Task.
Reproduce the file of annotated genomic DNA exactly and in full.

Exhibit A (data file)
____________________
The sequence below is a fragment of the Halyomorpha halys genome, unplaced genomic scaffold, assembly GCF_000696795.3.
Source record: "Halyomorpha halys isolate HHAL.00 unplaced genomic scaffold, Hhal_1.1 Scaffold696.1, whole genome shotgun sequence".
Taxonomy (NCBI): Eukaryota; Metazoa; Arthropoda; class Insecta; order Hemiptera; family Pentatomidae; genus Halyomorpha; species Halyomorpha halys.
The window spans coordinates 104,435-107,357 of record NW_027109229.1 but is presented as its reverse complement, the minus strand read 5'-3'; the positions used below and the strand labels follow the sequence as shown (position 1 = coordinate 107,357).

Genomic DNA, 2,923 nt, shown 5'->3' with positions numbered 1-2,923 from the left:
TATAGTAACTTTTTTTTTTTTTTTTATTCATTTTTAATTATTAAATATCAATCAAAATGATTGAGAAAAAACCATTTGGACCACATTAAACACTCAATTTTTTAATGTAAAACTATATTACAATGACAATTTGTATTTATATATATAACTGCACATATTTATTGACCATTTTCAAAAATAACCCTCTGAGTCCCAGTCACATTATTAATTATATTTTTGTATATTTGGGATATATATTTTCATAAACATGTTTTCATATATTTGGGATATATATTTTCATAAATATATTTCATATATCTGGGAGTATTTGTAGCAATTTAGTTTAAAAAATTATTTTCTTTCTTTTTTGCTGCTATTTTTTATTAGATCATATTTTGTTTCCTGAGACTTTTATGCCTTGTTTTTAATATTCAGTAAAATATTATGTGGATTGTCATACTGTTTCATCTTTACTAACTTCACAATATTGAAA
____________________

The sequence below is a fragment of the Halyomorpha halys genome, unplaced genomic scaffold, assembly GCF_000696795.3.
Source record: "Halyomorpha halys isolate HHAL.00 unplaced genomic scaffold, Hhal_1.1 Scaffold696.1, whole genome shotgun sequence".
Taxonomy (NCBI): Eukaryota; Metazoa; Arthropoda; class Insecta; order Hemiptera; family Pentatomidae; genus Halyomorpha; species Halyomorpha halys.
The window spans coordinates 104,435-107,357 of record NW_027109229.1 but is presented as its reverse complement, the minus strand read 5'-3'; the positions used below and the strand labels follow the sequence as shown (position 1 = coordinate 107,357).

Genomic DNA, 2,923 nt, shown 5'->3' with positions numbered 1-2,923 from the left:
TATAGTAACTTTTTTTTTTTTTTTTATTCATTTTTAATTATTAAATATCAATCAAAATGATTGAGAAAAAACCATTTGGACCACATTAAACACTCAATTTTTTAATGTAAAACTATATTACAATGACAATTTGTATTTATATATATAACTGCACATATTTATTGACCATTTTCAAAAATAACCCTCTGAGTCCCAGTCACATTATTAATTATATTTTTGTATATTTGGGATATATATTTTCATAAACATGTTTTCATATATTTGGGATATATATTTTCATAAATATATTTCATATATCTGGGAGTATTTGTAGCAATTTAGTTTAAAAAATTATTTTCTTTCTTTTTTGCTGCTATTTTTTATTAGATCATATTTTGTTTCCTGAGACTTTTATGCCTTGTTTTTAATATTCAGTAAAATATTATGTGGATTGTCATACTGTTTCATCTTTACTAACTTCACAATATTGAAA